Finally one day, one of the guys was talking to Dad. They mentioned it and mentioned how great his athletic abilities had been and the accomplishments that he had. And I guess at that particular time it really started registering that, “Wow.” In fact, I think I was probably playing a little football at the time and I was just young and learning. I knew how hard it was, in various sports, to be any good. And hear these people talk about him and what he accomplished was really amazing.

JE: And, you know, football, baseball, lacrosse. I even read ballroom dancing.

BT: Ballroom dancing, he was a champion, yes.

JE: 1912.

BT: Right.

JE: Intercollegiate ballroom dancing championship.

BT: Right, right, right.

JE: Did you do any ballroom dancing?

BT: I’ve done some ballroom dancing, yes.

JE: Oh really?

BT: Yeah, I’ve played baseball, basketball, football, track and field, done a little boxing myself.

Nothing great.

JE: Through high school? Or—

BT: Yeah, through high school.

JE: Well, when you say great now we can’t compare—were you always and often compared to your father, I suppose?

BT: Yes, I mean, many times I heard, “How come you’re not as good as your dad?”

JE: How did you receive that?

BT: Oh I guess the first couple of times that I heard it I was disappointed. Then, I guess, after getting enough of them I just didn’t care anymore. It bothered me to begin with, and, really and truly, I wasn’t too bad of an athlete.

JE: Who did you play for? What school?

BT: High school.

JE: And what high school was that?

BT: I went to Sherman Institute in Riverside, California. And that was an Indian school.

Prior to that it was grade school in Hawthorne, California.

JE: But you did play, I mean, you were obviously good enough to play all these sports in high school.

BT: Oh yeah, yeah.

JE: What was your best sport?

BT: Probably football.

JE: In what position?

BT: I played running back and defensive back. I played sixty minute football.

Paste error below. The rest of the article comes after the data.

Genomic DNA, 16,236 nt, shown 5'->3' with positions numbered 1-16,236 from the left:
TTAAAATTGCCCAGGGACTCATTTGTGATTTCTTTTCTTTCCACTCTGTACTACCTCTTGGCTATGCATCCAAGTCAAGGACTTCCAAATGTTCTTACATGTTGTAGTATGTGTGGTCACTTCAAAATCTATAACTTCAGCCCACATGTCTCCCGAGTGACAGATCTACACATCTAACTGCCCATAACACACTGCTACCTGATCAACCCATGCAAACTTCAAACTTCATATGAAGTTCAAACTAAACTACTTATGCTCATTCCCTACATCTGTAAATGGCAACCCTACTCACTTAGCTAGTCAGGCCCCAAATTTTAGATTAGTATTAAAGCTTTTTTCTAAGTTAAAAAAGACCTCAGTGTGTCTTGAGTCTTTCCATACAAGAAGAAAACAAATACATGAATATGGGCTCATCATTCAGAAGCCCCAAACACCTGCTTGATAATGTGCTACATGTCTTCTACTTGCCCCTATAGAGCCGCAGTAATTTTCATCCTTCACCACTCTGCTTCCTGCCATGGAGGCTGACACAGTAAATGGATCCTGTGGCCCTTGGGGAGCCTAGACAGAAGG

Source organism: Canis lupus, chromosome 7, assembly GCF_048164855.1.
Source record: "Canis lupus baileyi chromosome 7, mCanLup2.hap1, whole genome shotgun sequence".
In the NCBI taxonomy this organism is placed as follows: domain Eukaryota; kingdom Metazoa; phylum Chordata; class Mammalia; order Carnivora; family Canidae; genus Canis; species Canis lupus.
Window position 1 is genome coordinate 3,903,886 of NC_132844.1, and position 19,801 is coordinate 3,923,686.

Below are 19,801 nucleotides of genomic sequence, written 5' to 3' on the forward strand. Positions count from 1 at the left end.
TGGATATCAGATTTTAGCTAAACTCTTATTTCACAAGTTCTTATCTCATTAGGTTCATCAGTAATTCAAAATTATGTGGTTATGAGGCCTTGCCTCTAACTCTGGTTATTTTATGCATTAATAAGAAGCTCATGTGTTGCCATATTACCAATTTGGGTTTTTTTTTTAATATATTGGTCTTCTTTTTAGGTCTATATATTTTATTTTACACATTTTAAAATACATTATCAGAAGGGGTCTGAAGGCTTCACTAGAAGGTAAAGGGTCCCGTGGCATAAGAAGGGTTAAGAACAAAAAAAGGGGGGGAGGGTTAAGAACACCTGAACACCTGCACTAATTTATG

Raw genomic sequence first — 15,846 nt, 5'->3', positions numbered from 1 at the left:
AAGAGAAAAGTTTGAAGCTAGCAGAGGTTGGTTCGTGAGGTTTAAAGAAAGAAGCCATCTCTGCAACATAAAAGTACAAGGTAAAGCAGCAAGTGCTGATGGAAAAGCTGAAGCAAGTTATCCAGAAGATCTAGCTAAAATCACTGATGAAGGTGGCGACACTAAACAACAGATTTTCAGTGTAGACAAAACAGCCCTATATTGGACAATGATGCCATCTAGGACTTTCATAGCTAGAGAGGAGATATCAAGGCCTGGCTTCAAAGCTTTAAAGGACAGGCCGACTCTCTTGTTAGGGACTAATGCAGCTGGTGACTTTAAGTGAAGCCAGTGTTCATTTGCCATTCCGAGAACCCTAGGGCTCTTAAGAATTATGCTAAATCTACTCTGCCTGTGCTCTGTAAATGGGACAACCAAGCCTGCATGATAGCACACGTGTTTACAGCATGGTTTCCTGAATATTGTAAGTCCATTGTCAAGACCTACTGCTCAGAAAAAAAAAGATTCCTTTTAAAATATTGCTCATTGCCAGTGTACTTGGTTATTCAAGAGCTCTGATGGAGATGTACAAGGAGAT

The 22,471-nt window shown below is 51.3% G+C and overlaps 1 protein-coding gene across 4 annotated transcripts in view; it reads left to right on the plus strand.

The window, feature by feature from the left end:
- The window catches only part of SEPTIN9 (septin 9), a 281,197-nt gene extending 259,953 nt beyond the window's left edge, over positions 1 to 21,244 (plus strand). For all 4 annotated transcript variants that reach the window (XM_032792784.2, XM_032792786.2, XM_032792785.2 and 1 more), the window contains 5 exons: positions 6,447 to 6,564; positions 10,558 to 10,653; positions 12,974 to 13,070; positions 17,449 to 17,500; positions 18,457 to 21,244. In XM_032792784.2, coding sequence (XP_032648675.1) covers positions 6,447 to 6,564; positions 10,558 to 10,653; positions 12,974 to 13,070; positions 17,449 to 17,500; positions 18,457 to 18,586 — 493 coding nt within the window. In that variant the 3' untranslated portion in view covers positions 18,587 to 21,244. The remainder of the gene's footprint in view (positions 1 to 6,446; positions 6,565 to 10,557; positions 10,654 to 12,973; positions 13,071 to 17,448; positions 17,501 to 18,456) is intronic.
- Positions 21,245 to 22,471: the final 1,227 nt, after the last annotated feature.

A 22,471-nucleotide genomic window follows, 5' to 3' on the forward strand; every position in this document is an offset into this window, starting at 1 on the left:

JE: Tell us about your father who could play every position.

BT: Every position, yes. I mean, he was just a natural wherever they wanted him to play. He could kick a football eighty yards in the air and run down and catch it. He was something else. Of course, a football in those days were not like they are today. They were more like closer to a basketball, I think, than a football, because they were same size in length but they weren’t as slim, they were rounded. And he could take that football and kick it a mile high.

JE: Well, there’s a point where he kicked the ball ninety-five yards.

BT: Yes.

JE: To win a game.

BT: Yes. And he was a great drop-kicker. He drop-kicked many balls fifty yards from the

fifty-yard line. And in an exhibition game in San Francisco, when he was fifty years old, or thereabouts, at the 49er’s facility, he drop-kicked a fifty yard field goal, turned around and drop-kicked another field goal the opposite direction. And made them both.

JE: Did he attend any of your events and watch you play?

BT: Once, that I recall, and that was when I was going to Sherman Institute, the Indian school in Riverside, California. And he come down to visit and at that particular time I was playing

football. And I was a running back. I was taking the kickoffs, and then I was playing the right half. I took a ball, I think it was on the 23- or 4-yard line, got a hole and off I went for touchdown.

He mentioned that, he said, “That was great,” he said, “I’m glad to see it.”

JE: That had to make you feel so proud that he was there.

BT: Oh yeah, man, I’ll tell you what.

JE: I’m sure the stands knew too that Jim Thorpe was there.

BT: Oh yeah. They knew he was there. They were hollering and hooping like crazy, you know.

JE: Do you have children?

BT: I had a son. He passed away when he was forty-four, with cancer.

JE: Did he have any of this athletic prowess?

BT: He had abilities. He started to play high school football in Arlington, Texas, Arlington High.

And the coach mentioned to me, he said, “He is going to be a great player.” And damn if he didn’t end up hurting his knee.

JE: Oh.

BT: And that ended it.

JE: We don’t hear much about your father injuring himself. Are there injuries that you know about?

BT: Oh, he had bruises.

JE: Yeah, but—

BT: You know, like everybody else. JE: But nothing that seemed to— BT: Nothing that was really serious.

JE: That would keep him from participating—

BT: Right.

JE: …in an event.

BT: Well, you know, if you stop and think about it, 1907 through 1912, the people, size wise were not big like they are today. In that particular time a lineman, an offensive lineman at 220 maybe, or something like that, was considered a big man. Well, Dad, playing football in those days, at that particular time, was 185 or 190 pounds.

JE: How tall was your father?